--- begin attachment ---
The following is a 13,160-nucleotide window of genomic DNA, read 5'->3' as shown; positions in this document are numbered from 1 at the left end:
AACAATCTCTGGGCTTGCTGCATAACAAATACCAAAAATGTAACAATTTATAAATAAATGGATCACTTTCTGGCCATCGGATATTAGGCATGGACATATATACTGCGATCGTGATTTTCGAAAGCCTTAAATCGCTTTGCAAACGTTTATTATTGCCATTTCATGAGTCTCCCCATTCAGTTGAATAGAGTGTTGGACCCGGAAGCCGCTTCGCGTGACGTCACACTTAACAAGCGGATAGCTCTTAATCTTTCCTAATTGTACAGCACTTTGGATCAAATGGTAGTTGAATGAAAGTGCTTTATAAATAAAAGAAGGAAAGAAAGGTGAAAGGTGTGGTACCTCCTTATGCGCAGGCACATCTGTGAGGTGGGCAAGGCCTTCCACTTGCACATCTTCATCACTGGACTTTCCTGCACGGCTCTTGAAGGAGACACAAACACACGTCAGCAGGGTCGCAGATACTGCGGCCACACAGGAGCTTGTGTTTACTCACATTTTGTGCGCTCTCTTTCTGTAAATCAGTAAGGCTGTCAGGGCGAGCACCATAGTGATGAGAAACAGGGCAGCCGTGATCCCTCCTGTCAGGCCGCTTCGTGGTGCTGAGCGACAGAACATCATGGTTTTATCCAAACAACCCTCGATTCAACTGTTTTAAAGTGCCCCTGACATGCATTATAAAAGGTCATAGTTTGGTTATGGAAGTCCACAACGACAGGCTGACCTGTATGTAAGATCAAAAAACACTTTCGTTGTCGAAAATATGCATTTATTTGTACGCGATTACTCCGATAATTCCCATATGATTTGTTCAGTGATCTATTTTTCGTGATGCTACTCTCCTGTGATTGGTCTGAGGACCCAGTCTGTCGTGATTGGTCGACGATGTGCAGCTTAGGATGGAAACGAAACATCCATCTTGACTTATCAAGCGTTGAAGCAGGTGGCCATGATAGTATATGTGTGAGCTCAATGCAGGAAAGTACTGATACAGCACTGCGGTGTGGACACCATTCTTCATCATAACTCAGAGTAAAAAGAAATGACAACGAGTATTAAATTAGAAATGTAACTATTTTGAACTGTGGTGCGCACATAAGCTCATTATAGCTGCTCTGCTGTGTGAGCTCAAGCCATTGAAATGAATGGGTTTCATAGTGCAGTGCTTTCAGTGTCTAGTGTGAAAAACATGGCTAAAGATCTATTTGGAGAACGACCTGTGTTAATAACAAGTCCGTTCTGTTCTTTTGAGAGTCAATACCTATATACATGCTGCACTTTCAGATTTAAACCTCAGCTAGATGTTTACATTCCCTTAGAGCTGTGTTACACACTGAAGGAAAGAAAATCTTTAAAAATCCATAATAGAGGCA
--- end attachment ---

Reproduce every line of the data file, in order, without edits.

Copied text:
The following is a 13,160-nucleotide window of genomic DNA, read 5'->3' as shown; positions in this document are numbered from 1 at the left end:
AACAATCTCTGGGCTTGCTGCATAACAAATACCAAAAATGTAACAATTTATAAATAAATGGATCACTTTCTGGCCATCGGATATTAGGCATGGACATATATACTGCGATCGTGATTTTCGAAAGCCTTAAATCGCTTTGCAAACGTTTATTATTGCCATTTCATGAGTCTCCCCATTCAGTTGAATAGAGTGTTGGACCCGGAAGCCGCTTCGCGTGACGTCACACTTAACAAGCGGATAGCTCTTAATCTTTCCTAATTGTACAGCACTTTGGATCAAATGGTAGTTGAATGAAAGTGCTTTATAAATAAAAGAAGGAAAGAAAGGTGAAAGGTGTGGTACCTCCTTATGCGCAGGCACATCTGTGAGGTGGGCAAGGCCTTCCACTTGCACATCTTCATCACTGGACTTTCCTGCACGGCTCTTGAAGGAGACACAAACACACGTCAGCAGGGTCGCAGATACTGCGGCCACACAGGAGCTTGTGTTTACTCACATTTTGTGCGCTCTCTTTCTGTAAATCAGTAAGGCTGTCAGGGCGAGCACCATAGTGATGAGAAACAGGGCAGCCGTGATCCCTCCTGTCAGGCCGCTTCGTGGTGCTGAGCGACAGAACATCATGGTTTTATCCAAACAACCCTCGATTCAACTGTTTTAAAGTGCCCCTGACATGCATTATAAAAGGTCATAGTTTGGTTATGGAAGTCCACAACGACAGGCTGACCTGTATGTAAGATCAAAAAACACTTTCGTTGTCGAAAATATGCATTTATTTGTACGCGATTACTCCGATAATTCCCATATGATTTGTTCAGTGATCTATTTTTCGTGATGCTACTCTCCTGTGATTGGTCTGAGGACCCAGTCTGTCGTGATTGGTCGACGATGTGCAGCTTAGGATGGAAACGAAACATCCATCTTGACTTATCAAGCGTTGAAGCAGGTGGCCATGATAGTATATGTGTGAGCTCAATGCAGGAAAGTACTGATACAGCACTGCGGTGTGGACACCATTCTTCATCATAACTCAGAGTAAAAAGAAATGACAACGAGTATTAAATTAGAAATGTAACTATTTTGAACTGTGGTGCGCACATAAGCTCATTATAGCTGCTCTGCTGTGTGAGCTCAAGCCATTGAAATGAATGGGTTTCATAGTGCAGTGCTTTCAGTGTCTAGTGTGAAAAACATGGCTAAAGATCTATTTGGAGAACGACCTGTGTTAATAACAAGTCCGTTCTGTTCTTTTGAGAGTCAATACCTATATACATGCTGCACTTTCAGATTTAAACCTCAGCTAGATGTTTACATTCCCTTAGAGCTGTGTTACACACTGAAGGAAAGAAAATCTTTAAAAATCCATAATAGAGGCA